Podcast Episode: Interview: Royce Neeley of Neeley Family Distillery
An 11th generation distillery with Irish roots and some wild times in the moonshining hills of Eastern Kentucky.
Listen to the Episode
When you start planning your trip to bourbon country, you will have a lot of unique choices of distillery experiences. One of the most unique is Neeley Family Distillery. Listen as I chat with an 11th generation distiller with roots back to Ireland and through Pennsylvania.
Distillery Royce Neeley will tell us his family's journey to the new world, how it got to Kentucky, and some of the dangers the family faced. We'll also discuss some of the very unique processes they use in making their award winning whiskey and moonshine.
- The first of 11 generations
- Copper pot still from Ireland
- George Washington slept there
- From Pennsylvania to Virginia to Kentucky
- Neeleys and the Allans, the Hatfields and McCoys
- Moonshiners to Bootleggers
- Shootout at Neeley Fork
- 1900 Colt Prototype
- When moonshining really took off
- The mountains as an ideal location for moonshiners
- Wild yeast
- Dick Stoll and Bomburgers
- Why cypress and stainless steel?
- Sweet mash vs sour mash
- Royce's first still
- Moonshine, it's a family tradition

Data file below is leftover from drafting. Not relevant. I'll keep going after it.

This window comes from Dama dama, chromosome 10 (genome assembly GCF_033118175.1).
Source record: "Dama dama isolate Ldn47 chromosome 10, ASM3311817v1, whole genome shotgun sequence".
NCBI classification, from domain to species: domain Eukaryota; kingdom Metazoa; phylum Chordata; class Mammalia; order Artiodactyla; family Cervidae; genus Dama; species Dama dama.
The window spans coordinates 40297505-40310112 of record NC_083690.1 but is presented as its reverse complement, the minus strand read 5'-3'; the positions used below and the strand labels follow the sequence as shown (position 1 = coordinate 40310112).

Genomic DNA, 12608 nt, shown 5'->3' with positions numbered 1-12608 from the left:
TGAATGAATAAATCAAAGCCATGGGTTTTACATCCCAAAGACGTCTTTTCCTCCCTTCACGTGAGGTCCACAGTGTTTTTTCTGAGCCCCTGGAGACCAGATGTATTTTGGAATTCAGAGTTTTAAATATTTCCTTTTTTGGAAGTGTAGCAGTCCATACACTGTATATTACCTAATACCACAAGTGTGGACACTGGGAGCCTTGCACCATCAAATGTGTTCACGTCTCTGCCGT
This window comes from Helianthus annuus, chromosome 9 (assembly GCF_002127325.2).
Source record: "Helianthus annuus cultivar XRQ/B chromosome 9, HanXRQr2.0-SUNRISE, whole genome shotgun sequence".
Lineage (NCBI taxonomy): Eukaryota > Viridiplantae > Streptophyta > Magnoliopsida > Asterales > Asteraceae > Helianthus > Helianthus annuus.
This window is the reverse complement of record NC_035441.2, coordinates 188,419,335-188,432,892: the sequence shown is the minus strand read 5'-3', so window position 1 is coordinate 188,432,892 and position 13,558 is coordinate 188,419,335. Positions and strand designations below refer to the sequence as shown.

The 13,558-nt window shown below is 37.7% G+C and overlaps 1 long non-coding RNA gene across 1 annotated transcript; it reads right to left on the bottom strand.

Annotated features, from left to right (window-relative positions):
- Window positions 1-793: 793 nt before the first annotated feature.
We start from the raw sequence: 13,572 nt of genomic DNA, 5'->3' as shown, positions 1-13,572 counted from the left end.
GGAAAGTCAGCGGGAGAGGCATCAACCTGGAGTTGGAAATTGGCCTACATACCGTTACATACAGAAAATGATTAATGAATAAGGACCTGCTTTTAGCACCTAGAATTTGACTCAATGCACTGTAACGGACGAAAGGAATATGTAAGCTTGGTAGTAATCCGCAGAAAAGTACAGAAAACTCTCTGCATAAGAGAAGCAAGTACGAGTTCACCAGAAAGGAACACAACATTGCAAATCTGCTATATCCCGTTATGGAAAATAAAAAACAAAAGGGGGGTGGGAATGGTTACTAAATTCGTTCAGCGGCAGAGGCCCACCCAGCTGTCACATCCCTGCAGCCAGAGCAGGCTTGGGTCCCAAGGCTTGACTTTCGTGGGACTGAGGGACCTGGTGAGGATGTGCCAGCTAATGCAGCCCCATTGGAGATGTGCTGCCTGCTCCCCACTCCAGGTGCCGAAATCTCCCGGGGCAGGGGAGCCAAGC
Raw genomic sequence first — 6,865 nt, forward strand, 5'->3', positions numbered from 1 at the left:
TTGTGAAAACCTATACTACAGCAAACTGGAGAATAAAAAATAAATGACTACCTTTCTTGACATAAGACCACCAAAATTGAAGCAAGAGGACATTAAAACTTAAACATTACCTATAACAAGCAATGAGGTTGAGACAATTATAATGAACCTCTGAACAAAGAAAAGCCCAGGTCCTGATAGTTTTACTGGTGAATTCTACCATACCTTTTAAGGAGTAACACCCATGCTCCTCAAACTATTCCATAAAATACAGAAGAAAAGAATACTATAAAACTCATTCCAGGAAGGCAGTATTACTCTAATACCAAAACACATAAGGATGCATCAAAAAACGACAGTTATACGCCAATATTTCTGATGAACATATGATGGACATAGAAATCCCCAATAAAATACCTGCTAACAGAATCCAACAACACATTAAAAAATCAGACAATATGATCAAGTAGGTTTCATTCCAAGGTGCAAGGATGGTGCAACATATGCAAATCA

Welcome to Whiskey Lore I'm Drew Hannush well if anything could be said about season four it's that it's really just taking on a life of its own because I was going to do an episode about george Washington and an episode about James Anderson and then one about the juke joints and all of a sudden now I'm into waiting for episode 10 and what I'm going to do with episode 10. and episode 10 is going to be a really interesting one but it's one that I'm going to have to do some travel to create so I'm going to be taking a few weeks off because I am heading out on a major road trip to los angeles and then to some other spots in between that are going to be great locations for me to pick up more stories around the old west and whiskey and then I'm going to come back through Kentucky and then back here to south carolina so with all of this travel going on it's going to be a while before I'm going to be in front of the microphone and have an opportunity to produce the episodes but before I take this time off I have two episodes that I want to bring you that are interviews in this first interview I did back in november when I was in Kentucky and I had a chance to talk with Royce Neeley of Neeley Family Distillery and Royce has a very interesting story and you learn it as soon as you walk in the distillery there is a video that you watch that as some people warned me before I went it gets a little graphic in there in some spots it really goes back into moonshining history and some of the battles that were going on in Eastern Kentucky so you get a real sense of what life was like back in the mountains not only during Prohibition but before Prohibition because most of the action in that video takes place around the turn of the century in 1900 and 1902 somewhere in that area we're going to talk a little bit about that in this episode because I sat down with Royce at the distillery and talk to him about his distilling processes which are very interesting some of those come from his 11 generations of passed down distilling history and other parts come from just the way he wants to create his whiskies and there he does moonshine and they're actually opening up a new distillery in Eastern Kentucky near where the family had a lot of its moonshining history occur and so that's going to be an interesting thing to watch that evolve and then he's got his main distillery right now which is halfway between Cincinnati and Louisville and a great place for you to check out if you are going to do a Kentucky bourbon trip this this year or next year whatever you're planning out I know a lot of people are putting those plans together right now and if you are if you've read my book Whiskey Lore's Travel Guide to Experience in Kentucky Bourbon then you know I like for you to experience a wide range of distilleries if you only have two or three distilleries to go to during your entire trip don't just go to Beam Heaven Hill and Buffalo Trace or Four Roses, Wild Turkey don't just go to the brands you know but go to at least one distillery that you don't know about because you'll bump into some really interesting surprises and that's part of what I did in my book was I wanted to feature 32 distilleries and give you an idea of what each of them focused on so that you could choose from some of those smaller distilleries and really mix and match and come up with a really great itinerary for your travels so Neeley is one of those distilleries that I say you know you really should look at putting these guys on your agenda because not only do they have the history you walk into the place and it's like you're walking into a history museum with all of the different trinkets and the stories that they're telling in there the newspaper articles all of that and then their processes are very interesting they do a sweet match process which there's only a couple distilleries doing that in Kentucky right now they have cypress fermenters and the steel fermenters as well so it's like you know best of both worlds and this is where I decided in my interview I wanted to discuss some of these things what some of his strategies were in putting together this distillery and why he went with the sweet mash process why they went with triple pot distilling and some of the other things that they are doing that are such unique processes in the way of distilling whiskey we say unique but a lot of these are really going back to his moonshine roots so we're going to talk about a lot of that stuff coming up here in the episode and by the way if you are planning that trip and you want to get a copy of Whiskey Lore's Travel Guide to Experience in Kentucky Bourbon I made the longest title for a book I possibly could by the way I have to think about every time I say it you just go out to whiskey dashlord.com Kentuckybook and you can get a copy there or you can get it on Amazon and it'll ship anywhere in the world and even if you are thinking about a trip maybe three years from now you're overseas maybe and you're not sure when you're gonna be able to travel to the us it's a great opportunity for you to get to know more about whiskey and bourbon it gives you a lot of the history as well so if you're a history fan like me well I share a lot of that stuff in there as well as processes and the rest so whiskey-lore.com/Kentuckybook or out on Amazon and you can get a copy of that we're going to start off this conversation talking about history because when you have 11 generations of whiskey history in your family there's a lot to discuss and a lot of the stuff has been passed down through the generations so the earlier years there's not a lot of great detail to it but that's the same with whiskey overall and their family history goes all the way back into the 1740s with James Neeley one of Royce's ancestors and so that's where we're gonna start our discussion is by talking a little bit about the history of the Neeley family and going back to James nealy and learning more about the origins of the Neeley Family Distilling heritage he had come over from a place called Tyrone Ireland it's in northern Ireland it is pretty popular for illicit distilling it was an area that was known for illicit distilling we're not sure if he was run out of there or if he left willingly okay we're also not positive about like what his wealth situation was like at the time we know that his son and his grandson so that would be my 10th and and ninth generation were pretty wealthy guys up in Pennsylvania so we're not sure if he brought some of that with him or if they made that when they got over here they also fought in the revolutionary war together okay so they could have got land based off of their service as well the main story that's passed down from James is that he had brought his copper pot still with him on the ship when he come over now this is something that my grandfather was very proud of like I said I have nothing to prove that you know that's just that's literally just a story that's passed down right but it was that he had brought his the family brought their stills with them when they come over from Ireland the the family had come over and they settled in Pennsylvania now I don't know a ton about what was going on there at the time we do know that both Robert Neeley and david marianelli I'm named after both of them so my name is Robert David Royce they were both in Pennsylvania and they both had small farm distilleries so at the time you could get a license to have a small farm distillery they were paying attacks on it and making whiskey and it was at a spot there's actually a Neeley mill up in Pennsylvania it's right beside where the it's it's right along where Washington crossed the Delaware at okay and the rumor is is that he stayed at what's called the Neeley house you could still go see it up there now it's it didn't belong to Robert or David Marion but it belonged to Robert's brother okay and that's kind of cool yeah so that's another thing passed down through the family is that george Washington the night before they crossed the Delaware he stayed with the Neeleys very nice so that's kind of a cool thing you can still go see the mill so it's actually still operational it's called the Neeley something mill and still today and then there's a Neeley house over there that you can look at as well oh that's great that's pretty neat have you been you've been up there I have not okay I've never been up there just seeing the photos and stuff like that well I'm going to go up there but I've never I have not been up there so it actually be a cool spot to go catch some yeast at so you know just speculation tells me that they were probably making their whiskey up there with rye most guys were but it was actually after david Marion Neeley that the family moved south to Virginia so that was William Elijah which would be my eighth grade grandfather okay at that time is when the family stopped paying taxes and there was no more small farm distillery licenses or anything like that so when they're in Virginia they moved to Scott County a pretty wide network of Neeley's that were that are still down there descendants of them at that time they were still fArming they were running quite a bit of whiskey like I said that was all on the illegal side that's where we start to hear some of the stories become more in depth so then you get to my seventh great grandfather which is Joseph Neeley so joseph is the one that actually moves the family into Kentucky and he does that in around 1840 okay we don't know exactly why he moved in there moved them to Kentucky kind of speculation through the family was that taxes there was a lot of taxes being trying to be imposed in Virginia and things like that at the time so a lot of people were moving into Kentucky yeah a lot of settlers were especially if scott's Irish descent so my family did the same thing they moved to the mountains kind of like the wild west at the time there really no law no regulations no anything going on and the family's been there ever since okay so joseph when the Civil War breaks out he moves the family or his part of the family goes back to Virginia and he fights with his relatives in the let's see that'd be the army the army of northern Virginia under Robert E Lee okay his son Armin which is my great great great grandfather stays up in Kentucky and fights for the north so father son fought against each other so we were a story passed down my great or sorry my great grandfather met Armin knew him pretty well and he told my dad and then the dartmouth would brag about the fact that he would make whiskey for his soldiers he was an officer for the calvary 14th Kentucky Cavalry and they would make whiskey for his soldiers at camp and they were actually responsible at a time Morgan's Raiders were raiding a lot there was a lot of people raiding into Eastern Kentucky Armin's unit was a home guard and he was actually responsible for burning Clay's Ferry to the ground oh wow so the union burned Clay's Ferry to the ground to keep Confederate raiders from crossing over to raid Eastern Kentucky and that's kind of cool so two things that he bragged about they they had burned clay spray to the ground and he made whiskey for his soldiers when they were encamped which is a pretty neat thing I have to imagine I mean we know he was a very tough man but I have to imagine he was you know he was an officer at the age of 18 for the union that's not that wasn't a normal thing yeah running grown grown men through the mountains in Eastern Kentucky the what they did was they hunted down Confederate raiders and killed them it's and it's so fascinating as you talk about the the family just one generation fighting on two different sides but Kentucky had a interesting situation that they were sitting there right as a border state so the whole state was really dealing with that yeah there's there's still a chimney left down in Neeley Fork where that's Joseph's first home that he had built before he left and went back all that's left of it's a rock chimney we it's still there on the the family property but yeah you're talking father-son fighting against each other so it's kind of weird for me I've had you know one great-grandfather fought for the south and one of my great-grandfathers that fought for the north so in the same line yeah it's not you know but that was more common in Kentucky now armen was around he was the patriarch of the family through the entire moonshine feud that occurs starts occurring in 1890 so my great grandfather alive for all this that's when really a lot of our history starts getting more in depth that's where all the articles are saved at everything kind of before that we we have found the the licenses for the small farm distilleries that they had up in Pennsylvania besides that everything else that the family was hearsay until we started getting to around 1890 so my great-grandfather was born in in 1890 at the time there's another family in Eastern Kentucky in the Allens and these guys went back and forth the Neeleys and the Allens went back and forth with each other for about 10 years over moonshine territory kind of funny because at the similar time there's another two families which is the Hatfields and McCoys yeah two counties over that are also going back and forth with each other over moonshine territory and there's a lot of these stories I mean when you get down there in the mountains you hear a lot of I mean there was a lot of feuding that was going on isolated area not much money down there yeah and times were were tough so at the time you really only had coal mining and bootlegging it was really one of the only two ways to make money when you're talking about territory too are you did they have particular people that they were selling to a certain clientele they were selling to they weren't selling to shops right well and well and there's not any shops so in Eastern Kentucky and this goes all the way up through Prohibition and definitely after Prohibition because all of Eastern Kentucky stayed dry okay the country went wet Eastern Kentucky stayed dry there was no liquor stores there was so in Eastern Kentucky at this time you don't you have bootleggers and they're like an illegal liquor store and you might have you know 10 of them on one street and this is where people hung out at this is where you went to get your booze and things like that there wasn't a market or a liquor store or anything a bar and one moonshiner could supply x amount of bootleggers so just like today our distillery supplies all these different types of retail outlets right still the same thing difference is is they wanted to make sure that nobody else was selling to those bootleggers as well that was their areas where they sold to and if you were drinking in that area you drank nearly moonshine or you drank Allen moonshot okay and they fought over those type of areas yeah so this all escalated around 1902 it did so they say like the Hatfield and McCoy feud come to a boil over a pig when it initially happened ours come to a boil actually over a woman so James Neeley and John Allen we've got there's probably 30 different news articles on this that made national news they were says they were affection over the same woman they got into an argument in what was called a bean stringing or a candy pull it was a community event it actually happened on Neeley fork okay so it was on the Neeley territory and in the middle of the the argument that they were having my great great grandfather Jess Neeley takes the pistol that we still have and he shoots John Allen six times in the chest with it and kills him on the spot john actually falls to the ground and rolls up under the porch and he dies up under the porch and we have pretty much direct accounts of people that were still there that my dad and my definitely my grandfather were able to talk to that witness the entire thing happened which is pretty neat so after that happens Jess Neeley turns around and he punches Robert Allen and knocks him onto the ground so he definitely shot him out of passion because he emptied the the entire magazine of his colt 1900 into john out he had no more ammunition yeah so he then jumps up onto his horse to grab his rifle and when he does John out or Robert Allen laying on his back pulls his pistol out shoots him in the back of the head and kills him at that time both sides started firing so we've got one news article over here actually out of Chicago that said there was 50 shot 55 shots fired eight of them injured and two of them killed by the time they got them both separated wow so as Robert Allen is escaping this would be my great great uncle James Neeley Jess's brother actually tries to to tackle him to the ground and Robert shoots him in the arm with a 12-gauge sorry a 10-gauge shotgun and almost blows his arm off I've got a photo of him up there on the top left that's James you can see his dead arm hanging so after Jess Neeley dies Armin is an old man at this point kind of cool though the pistol that we have Armin would have touched it as well so this is happening in 1902 Armin didn't die until 1911. okay and the gun itself is a very interesting piece not only because of the fact that you know six generations in my family have held it that it killed rival moonshine family members and things like that but just the gun if you know anything about firearms the 1911 is a very classic firearm designed by John Browning right but on the way up to designing that he made a bunch of different prototypes the colt 1900 was the initial prototype to the 1911. how my great great grandfather got a hold of that gun we've got the cult documents on it it was shipped into Louisville Kentucky in 1900 okay and the coat only tracks it to where it goes so somehow it went from Louisville Kentucky to the mountains of Eastern Kentucky into his possession but I mean that today would have been you know this is a time when most guys down there are using black powder pistols you know this thing holds eight rounds into it it's semi-automatic nobody's ever seen one of these before that would have been a heck of a piece to have so the whole family would have definitely looked at it held it shot it you know it would have been a revered gun to have had there's not very many of them floating around down there at the time yeah he had a decent amount of money Jess Neeley did okay moonshining was a it was creative trade it was very dangerous but lucrative yeah just like most illegal things most of most guys I mean I wouldn't call them gangsters but you know they're essentially gangster you know gangster-esque I mean that's just kind of the industry that they were in I think we get a lot of our our images of moonshine from the time period of Prohibition but going back to this earlier time was the law really that intense on going after moonshiners or was it just kind of they were probably related and they they said well just let them go do what they're gonna do they're so at the time alcohol taxes is a huge deal in the United States 1890 1900 and you're right a lot of people think of moonshine and Prohibition and then after Prohibition with guys in the 50s running and you know running hot rods and stuff through the mountains and all that stuff definitely happened don't get me wrong but moonshining was a huge part of American history all the way from definitely from the Civil War all the way up until Prohibition as well especially in the American south where the mountains themselves are set up for making whiskey but and the reason why is so you have a bunch of different farmers right but your grain will not hold through the Winter so if you grow all of your grain and you have excess amounts of it you can't store that through the Winter it'll destroy but you can take it to your you know your local distiller have it liquefied into whiskey and it'll keep year round and you have something to take to trade in the barter with whiskey at this time is not only used for not only use for drinking to get drunk for social purposes but used for medicinal a lot of medicinal purposes as well you know at the time you don't have medicine and you don't have pharmacies and things like that in the mountains so they were making cough syrups with whiskey they were you know using it to sanitize wounds with they were putting it in water sometimes it was safer to drink whiskey than it was to drink water which could be contaminated from a well so a lot of different reasons for trade on whiskey after the Civil War another reason why my family moved to the south and then moved into the mountains of Eastern Kentucky after the Civil War they started they imposed a tax on whiskey again we had this problem in the right after the country was founded when Washington started the alcohol excise tax to pay for the revolutionary war which started a Whiskey Rebellion up in Pennsylvania that's about the time my family leaves as well and moves further south kind of cool they follow that same line that a lot of scots Irish did yeah they left up there in Whiskey Rebellion and then around the Civil War when they were starting to gear up and tax and and pursue it a lot more then as well they moved into the mountains into into Eastern Kentucky so your question of you know what was it like with law enforcement officers and things at the time they were definitely pursuing it because we didn't have income tax then in the United States so the majority of revenue that the country was using to you know do all the different things that the country does was off of alcohol tax right so locally you didn't have you know a lot of judges were paid off a lot of judges were in on it almost like the marijuana trade today in Eastern Kentucky a lot of judges and politicians were in on it you didn't have that much of a problem there as much as you did with the excise tax men that would come down and I mean these guys my grandfather remembers them tarring and feathering a tax man in Clay County wow and you're talking about the 50s yeah holy cow they target feather ones so but they did come down there Kentucky was definitely Kentucky and Eastern Tennessee definitely and in the mountains in North Carolina definitely places where you could hide out at not to deal with the excise tax man yeah but if you were you know moonshining up in Pennsylvania it was a major problem 1880s 1890s 1900 them coming after you for wanting their tax money yeah I hear a lot of stories about caves and that a lot of the distillers would go and hide out in had a cave where they do their distilling right mostly because couldn't be spotted but you're also probably getting a water source nearby as as well is that kind of what you heard yeah and you're protected from the elements yeah also you know you don't want to be having an open fire and start raining on you yeah the mountains themselves are set up perfect for making whiskey the reason why natural springs are are there so the water is good and clean for one but number two is those natural springs very cold and you can set your still up below one and gravity feed the water from the spring down to the worm and into the pot and it took a lot of the labor off of it okay so the mountains not only because of the fact that they're so isolated but the water itself and the environment the terroir is perfect for making whiskey and they have natural yeast strands that are present there we still use one that our family a lot of people don't understand this they didn't just go buy Fleischmann's or baker's yeast or stuff like that back then before I mean yeast wasn't even discovered until I think 1870 by louis pasteur before that all whiskey was being made with wild yeast that you caught and either propagated in a donna jug or most of time they just knew that there was seasons where you made whiskey at when it was warmer out and you take your mash and let it sit outside and the wild yeast the natural yeast gets inside of it and works it okay and you're bringing a lot of those techniques into here I mean that yeah I'm still one of probably one of the only distilleries in the United States in Kentucky that still propagates and grows a yeast strand on site and it's the same one we go catch it once a year down in the mountains out of Neeley Fork bring it up here I keep in the copper donut jug year round and we work off of that we use it to make our moonshines with and now we're starting to make a bourbon with it as well which is kind of neat I'll let you try it when we get down here nice I got the white dog back there first time we've actually got this room over here to your left is actually going to be a donna room and Dick Stoll who was the last master distiller for the real mikters that closed in 1991 in Pennsylvania a good friend and mentor of mine actually designed this east room for me oh so he was taught how to grow yeast from Charles Everett Beam and who was the distiller at at the time it was called bomb burgers it became victors he was the distiller there until he died of a heart attack and he was one of the from the Beam family okay and he's the one that taught Dick Stoll and Dick Stoll taught me so it's kind of a pretty cool thing very nice yep so I'm able to you know to not have to rely on anybody else to make ease for me which it to me is if you ever want to be a real distiller you need to be able to work and grow your own yeast yeah well and you also have an interesting setup in that you're one of only two distilleries I've been to Laphroaig in Scotland being the other that uses both cypress fermenters and well actually I take that back they used ciphers for mars and they've moved over to stainless steel now you have both I do cyphers and stainless steel so what's your philosophy behind that and what do you use what do you see is the difference because it's always one of the things that I question on tours is why do you use the wooden fermenters versus using the stainless steel so the reason why I use the wooden fermenters is because my great grandfather used wooden fermenters as well so he fermented in wood barrels okay that's the reason why I started using them if you go back through history almost every distillery at one time use cyprus there's arguments based off of you know whether or not it affects flavor or not I can tell you first hand it absolutely does so what is made in the stainless versus what's made in the cypress a lot of people say that our products have a type of what they call Neeley funk to them I hope that's a good phone but they say that they say we have this unique profile that spans every single one of our products well the unanimous thing amongst all of our products is the fact that they're fermented in that open-top cypress okay so what you're getting from that cypress is you'll see our bay doors are open we're inviting the wild yeast in the area where we're at into our distillery and it gets inside of there and works in that mash year round right but in the Winter time this wild yeast is going to go dormant below 55 degrees yeast it goes dormant for the rest of the year that's why there is a distilling old school moonshining season you couldn't moonshine in the Winter unless you moved inside where it's warm and brought a yeast strand with you in there okay so for us that's where the cyprus comes into play the smaller yeast itself is about two microns in length can get inside of the pores of that cypress deep in there to where steam can't ever get to them and it lives in that cypress year round creating its own miniature microbiome inside of each one of those fermenters the fatter bacteria surface bacteria can't get through those pores and we're able to steam and kill those off so that gives our product the same taste even in the Wintertime as the summertime as well when that yeast is dormant if that makes sense if you go and look at my stainless fermenters back there they're actually surrounded by the cypress and the reason why is is that the yeast will move from that cypress into that stainless as well it's attracted to wherever the most sugar is yeah so it'll spore and move over that's one way we help to inoculate those as well yeah that's interesting and then you also do the sweet mash process and it's my understanding that the sweet mash process where you're not adding back in old sour mash from the previous batch in can sometimes be more chAllenging because your bacteria can get out of control or could potentially ruin a batch how does the does the cyprus also kind of assist in that in any way or and and why did you go with sweet mash yeah and let's remember here that all aspects of the distillery work in together to create a product a lot of people ask like what's the one thing you do that makes your product taste the way that it does well it's not the one thing it's it's all different aspects of what we do and and you know jim relight should be the first one to tell you you've got to be right at every single point if you mess up any part of the steps the whiskey itself is going to come out bad so when it comes to my decision on whether or not to sweep mash or sour mash so sweet mash come before sour mash in order to get a sour mash you must sweep mash first okay right to get the back set or the spent still is to reuse over and over again so I chose sweet mash and this is a different this is one differentiation from my family my family sour mashed okay if you're making whiskey in the woods you almost have to because the environment itself so much bacteria it's it's uncontrollable and you need that sour mash to be able to lower the ph level down enough to keep the bacteria out of that mash the other big thing when you're when you're making whiskey illegally in the woods is they don't have access to live steam like I do here at my distillery so what my great grandfather would do is he would take his sour mash straight off of the pot boiling hot and he would direct that flow onto the side of his wood vats and that boiling hot mash would kill anything that was on them okay so he used it as a way to sanitize as well yeah so it's more efficient because you're adding heat back in that the btus on that heat you're getting to reuse you're lowering the ph level from around a sweet mash of six down to 4.8 to 5.2 for a sour mash it makes the the mash itself less susceptible to bacteria wanting to get in it and you're using it to sanitize the outside of those vats the same way we do with live steam so those are all the benefits of sour mash so the problem with sour mashing is is that ph of the sour mash itself is around 3.5 so when you put that in on top of the grains it actually the acidity itself can hurt those grains so it hurts the flavor of them it makes things in my opinion more bland more consistently taste like that sour mash does right so the acidity itself can harm the integrity of the grain structure the other thing is the yeast itself does not prefer that acidic environment either now can it tolerate it absolutely and you would rather have it tolerate an acidic environment than you would have the bacteria inside of it however it prefers that sweet mash right and you've got to look at it this way so you have a pond okay imagine you have a pond you have fish swimming in these fish are like yeast you have the alligators that are trying to get into the fish right you can put a poison in there like sour mash to keep the alligators out but what's it do to the environment for the fish right and that's what I try to explain to people back there when we're talking about a tour just the generalized what we're doing for that yeast so the yeast itself is going to stop working at around a ph of around 4 to 3.5 all right so by having a ph level instead of 5.2 soured to six on a sweet mash you create more of a buffer for that yeast to survive in all right okay so the longer the yeast can survive in the mash as long as you're taking care of other aspects not too much yeast not too high of a sugar content no bacteria inside of it cool in the mash there's a lot of things you have to do to take care of these to make them work the way you want them to but the longer they can work the more complex flavors that they can produce okay so that's something that we've definitely seen back here as we've extended our fermentation days out to five and six day fermentations instead of turning in three or four days we're giving that yeast longer time we're controlling our fermentations and I'm able to steam back here so this is how why I sweep mashes to the sour mash or how I'm able to do it so we've got a cypress fermenter we're going to put a tarp over top of it and eject the steam line into the bottom of it and we're going to steam that for upwards of about 45 minutes bringing the internal temperature above 160 degrees inside of there and that's going to kill any type of surface bacteria that's inside of that fermenter that's what we want to do clean it out very good to make sure we don't have anything left over for secondary fermentations to occur on the next time we ferment but the other big thing is you'll notice in my distillery nothing is hard piped in okay all right so we have flexible hoses and a pump that we're able to move around so we steam the hoses and that pump as well so nothing is trapped inside nothing's trapped inside batch that's right so we sanitize very very well here and we have to to be able to sweep mash yeah we're also going to crash our fermenter down or sorry for our cooker down as quickly as we can so from a point of about 145 less susceptible to bacteria as it moves on down it's much more susceptible to mash itself is we're going to crash that very very quickly from that 145 down to 90 where we pitch our yeast at not allowing for very much time for the for any type of bacteria to get into that mash pump it over through a sanitized line and pump into a sanitized fermenter add our yeast in very quickly and then we let the yeast go to work to do their thing to keep the bacteria out after that okay that's how we're able to effectively sweet mash knock on wood I've never lost a mash in here which is good so so and and I've been doing this on the illegal side before we went legal as well so I had definitely my process down of what I wanted to do and then all I did was scale it up when we come here to the distillery yeah you have a little still that's sitting in your visitor center that's there's there's a story behind that I did I built that when I was 18 it was my first still it's a 10 gallon all copper used to run it when I was in college we bootleg on the weekends and things like that but yeah so same thing I'm making that I made on it is the same essentially the same process we're doing back here today okay the did this end is this the one that ended up at the University of Kentucky because I know there's a little story behind that yes so I went to Transylvania that's my alma mater but I lived on UK's campus really for the simple fact that the girls were hotter over there me and my buddies were at we had a party house over and we had a still set up in the kitchen on one of those party houses on columbia avenue and we were bootleg while we were studying we would run whiskey and then we take it to I played baseball at trancy we boot legged at baseball parties bootlegging out at my buddies frat parties and we were making quite a bit of money doing it and one day my dad and mom got to talk in and there was they they received some phone calls from my landlord about parties we were having down there and that wasn't going too well and then then they got to ask him well has Royce asked you for money no does he ask you for money no how's he eating down there for not giving him any money they thought I was doing something I'm sure much worse than than bootlegging and yeah they showed up the steel was set up my mother was not very happy but that that's how I got into it okay so I've heard the stories like we were talking about my entire life and when I got into college and and I knew I could make a little bit extra money doing it I built and set up my own just distilling operation like I said in our kitchen yeah and you know I developed a severe love and passion for it when I got out of school I knew this is what I wanted to do I very fortunate my father and mother both had very successful businesses my dad owned a construction company for 35 years and he actually built our entire distillery here so between him and me it was kind of the perfect mix him being able to handle the entire construction side of it and me being able to set the distillery up yeah and run it the way I wanted it run so so where did you get your distilling skills from from your father was he distilling it uncle grandfather okay you know things like that and then I you know really I like to say I'm a student of the industry but I just picked the brains of a lot of distillers here in Kentucky and we've got a really unique culture in Kentucky where the distillers themselves a lot of times they're not are very willing to share information amongst each other so like I said I learned a great deal just from meeting with Dick Stoll and talking with him he no reason for him to have ever told me the things that he did but it's helped me out a ton and definitely a part of what we do here at the distillery now and he made the a lot of people say the greatest bourbon ever the age her 16 year and 20 year that was made by Dick Stewart and I've actually he actually gave me the mash bill for that that we're replicating here as well yeah is that going to be a special release of some form or we'll see yeah as we go on with it but really cool for him to be able to let us come up there and meet with him we done it at see he was part of a distillery called Stoll & Wolfe okay and the Wolfe family they've got a lot of history in Pennsylvania they're great people but Eric was really nice let me come up there and meet with him and he's a great young distillers about my age as well distillery owner and distiller yeah unfortunately Dick passed this past year which is terrible to hear because we lost one of the greatest distillers that's ever lived but at least me and Eric and you know were able to get a lot of information that's right which is nice so yeah that's that's the real chAllenge right now I think especially for me doing the podcast is I had a chance to interview al young of four roses and he died a month after the interview and I had so many other questions I would love to have asked him after that you know because four roses had such an interesting history but you you start looking around and you're saying wow you really got to capture a lot of these stories before they yeah disappear and I got to to interview Jerry Dalton as well he's the only non-blood Beam master distiller ever he was the between Booker and Fred he was the the missing link they they don't talk about Jerry a lot but he's done a lot for the for the company he was big on qc and the things I got to learn from him which further redefined the fact that I don't want piped in lines I like flexible lines and just making sure bacterial growth doesn't occur in that stuff and you know I learned a lot of that from Jerry Dalton but they're not trying to plug anybody else but the only reason why I met these guys was through Steve Bakely with the ABV Network so okay I met my my wife through his podcast the Bourbon Daily she's a co-host on there okay and somebody anyway so I would go on the Bourbon Daily and and he would interview these guys on the bourbon show and he got to where he was like oh you want to come on the bourbon show help me interview him and that's how I met Jerry Dalton and that's how I met Dick Stoll as well so I owe a lot of that stuff too I would never met these guys that had not been for him which is which is cool but we tie in definitely tie in a lot of our family history into our process back there probably as much as any distillery out there yeah like using that open top cypress the triple pot distillation so that's an old Irish technique it's been passed down through my family my my great uncle charlie they say he made the best moonshine down that's him over there on the wall there okay these are the wiry looking fellow with no shirt they say he made the best moonshine down there and he actually pulled time twice he was arrested by Federal agents for making moonshine and he triple pot distill and so were they doing this all in the same still just running it through three times that's right okay yep he he liked to triple pot but still he also liked to utilize a thump keg as well okay and you see the old family that's my great grandfather's original still over there it's set up just like that oh wow and I've always triple pot distill yeah and it's always been funny to me my great-grandfather and grandfather could not read or write this was not they didn't go to school in Eastern Kentucky it wasn't you know you learned to shoot guns and ride horses and things like that back then make whiskey than you did go to school but they knew how to triple pot distill that tells you how things are passed down from yeah I've always thought that was neat you know two very uneducated you know what like they learned it by reading or anything like that it was literally just skills passed down right down to me as well I've always thought that was was pretty neat well big thank you to Royce Neeley for joining me for this interview and for giving of his time if you'd like to learn more about Neeley Family Distillery then just go to Neeleyfamilydistillery.com and for more of this interview because there's another 30 minutes worth of it become a Whiskey Lore Society patreon member by going to patreon.com/whiskeylore we talk about triple pot distilling barrel choices and a very special moonshine they're coming out with a first of its kind join me next week as I bring an author on board to talk about whiskey history in New York until next time cheers and slainte mhath